By Irah Marie Tan, Jessica Asprer, and Thea Andrea Magueriano
Fathers and father figures — through their advice and stories, and how they sometimes translate their affection in ways we don’t always understand — are often the ones who discipline us and teach us to play the cards we’re dealt but also step out of complacency and live for more.
We may not always wrap our heads around their silly dad jokes, but their words of wisdom are something we can live by.
Put family first
Family nurtures and develops us. Victor Labao, a student, shared with Manila Standard what his father instilled in him about family.
“Family comes first over everything else. Family is always there for us through good and bad times,” he said. “We must never put them second because they are the people who made us who we are today.”
This, he said, was not only limited to our blood relatives but also to the people we call family.
Value your friends
André Chavez grew up in a home where openly expressing emotions to one another was quite unusual. This was common for Filipino-Chinese households, he pointed out.
For the 22-year-old mechanical engineering graduate, it was not always easy getting along with his father, but in time, rough patches were soothed; long, hearty talks during their drives to their lola’s house in Olongapo and genuine conversations over their beer sessions were to credit – although Chavez said he wouldn’t mind swapping the beer for Johnnie Walker sometimes.
The bit of wisdom he learned from his father is about the value of people. “Minsan mas magandang maging mayaman sa kaibigan kaysa mayaman sa pera,” his father once told him.
His business owner father, he shared, was a former PBA and PBL assistant coach for the Tanduay basketball team, winning three back-to-back championships back in the day.
“My dad is the chillest person I know. Always wants everyone to laugh. A great people person. And arguably the person with the most friends I have ever met,” Chavez shared.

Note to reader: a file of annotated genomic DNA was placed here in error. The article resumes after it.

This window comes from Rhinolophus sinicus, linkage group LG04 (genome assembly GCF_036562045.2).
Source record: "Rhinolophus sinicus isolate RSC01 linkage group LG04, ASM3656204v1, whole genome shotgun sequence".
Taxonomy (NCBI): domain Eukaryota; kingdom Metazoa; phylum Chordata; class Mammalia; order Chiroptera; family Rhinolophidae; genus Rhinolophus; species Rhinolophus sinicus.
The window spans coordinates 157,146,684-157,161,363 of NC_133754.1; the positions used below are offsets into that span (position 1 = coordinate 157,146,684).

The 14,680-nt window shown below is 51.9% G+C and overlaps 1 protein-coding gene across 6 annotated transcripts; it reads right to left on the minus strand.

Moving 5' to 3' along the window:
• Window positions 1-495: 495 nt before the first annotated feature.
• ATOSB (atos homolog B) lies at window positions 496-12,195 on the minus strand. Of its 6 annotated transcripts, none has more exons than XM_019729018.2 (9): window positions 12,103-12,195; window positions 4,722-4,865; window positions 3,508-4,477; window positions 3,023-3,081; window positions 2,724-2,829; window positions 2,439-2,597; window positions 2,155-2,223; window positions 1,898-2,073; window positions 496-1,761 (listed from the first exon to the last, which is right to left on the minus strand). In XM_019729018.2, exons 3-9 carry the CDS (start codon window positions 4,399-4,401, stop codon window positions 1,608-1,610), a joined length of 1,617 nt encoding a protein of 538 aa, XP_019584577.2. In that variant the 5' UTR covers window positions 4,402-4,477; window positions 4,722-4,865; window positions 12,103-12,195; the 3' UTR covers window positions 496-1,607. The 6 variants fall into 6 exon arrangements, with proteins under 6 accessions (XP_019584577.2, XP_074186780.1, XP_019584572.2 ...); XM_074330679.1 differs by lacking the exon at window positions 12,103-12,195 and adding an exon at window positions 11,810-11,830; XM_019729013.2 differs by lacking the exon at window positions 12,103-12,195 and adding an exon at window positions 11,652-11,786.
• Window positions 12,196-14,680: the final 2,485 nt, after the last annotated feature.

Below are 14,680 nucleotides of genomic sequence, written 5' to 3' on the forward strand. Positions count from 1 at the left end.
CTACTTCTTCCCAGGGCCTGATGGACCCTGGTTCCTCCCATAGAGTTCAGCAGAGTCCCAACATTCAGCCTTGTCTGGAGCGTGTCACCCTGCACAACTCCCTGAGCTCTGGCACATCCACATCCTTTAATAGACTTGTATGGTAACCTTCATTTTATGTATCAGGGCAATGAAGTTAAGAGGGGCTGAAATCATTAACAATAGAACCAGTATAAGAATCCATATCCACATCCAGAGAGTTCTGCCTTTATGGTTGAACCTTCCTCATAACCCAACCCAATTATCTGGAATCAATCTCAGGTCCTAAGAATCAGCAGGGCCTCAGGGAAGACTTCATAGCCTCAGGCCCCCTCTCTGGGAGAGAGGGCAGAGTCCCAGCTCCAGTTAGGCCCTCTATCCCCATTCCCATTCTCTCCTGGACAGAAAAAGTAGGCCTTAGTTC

Everyone deserves to be respected
Respect plays a big role in our everyday lives, and it starts within the family.
“The first lesson I learned from my father is to respect my parents because parents are our first guide in knowing what is right and wrong,” Alvin Ruiz, a rider, said.
He added, “Respect is needed especially this time. I am a father and I teach my daughter to have respect for us and for everyone, not just only to older people. Everyone needs and deserves to be respected.”
Do your best
Eli Seludo’s father, Raul, is both his mentor and best friend.
“He makes sure that he is always available,” Seludo shared. “He lets you know that he really listens to your stories.”
Both electrical engineers, Seludo, 24, has learned much from his father from following in his footsteps: giving his best efforts in everything he does, being accountable, and upholding integrity through it all.
To his father, whom he counts as a blessing, he said, “Thank you for being a good role model and for always walking the talk. You don’t know how many lessons I have learned just by looking at how you live life.”
Work hard, be money-smart
Dan Arreola learned the importance of slowly achieving goals and the value of money from his father.
“I learned from him to always work hard and to always work towards my dreams... and to budget my money,” shared Arreola, a horse veterinarian.
As hard as fathers work to provide their children with a comfortable life, they also want us to be able to survive the world they have no control of.
There may be uncertainties on whether working smart or working hard is the way through life, but knowing and seeing the fruits of hard work, the 24-year-old also wants to pass the same lesson to his future children.